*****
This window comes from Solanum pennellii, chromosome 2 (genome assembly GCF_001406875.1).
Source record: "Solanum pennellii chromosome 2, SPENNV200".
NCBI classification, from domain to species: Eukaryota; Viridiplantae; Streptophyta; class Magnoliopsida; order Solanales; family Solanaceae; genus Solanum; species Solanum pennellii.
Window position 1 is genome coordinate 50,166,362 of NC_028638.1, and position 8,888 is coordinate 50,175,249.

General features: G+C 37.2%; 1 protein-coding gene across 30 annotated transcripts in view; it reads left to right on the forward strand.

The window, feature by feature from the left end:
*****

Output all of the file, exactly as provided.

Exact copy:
This window comes from Solanum pennellii, chromosome 2 (genome assembly GCF_001406875.1).
Source record: "Solanum pennellii chromosome 2, SPENNV200".
NCBI classification, from domain to species: Eukaryota; Viridiplantae; Streptophyta; class Magnoliopsida; order Solanales; family Solanaceae; genus Solanum; species Solanum pennellii.
Window position 1 is genome coordinate 50,166,362 of NC_028638.1, and position 8,888 is coordinate 50,175,249.

General features: G+C 37.2%; 1 protein-coding gene across 30 annotated transcripts in view; it reads left to right on the forward strand.

The window, feature by feature from the left end: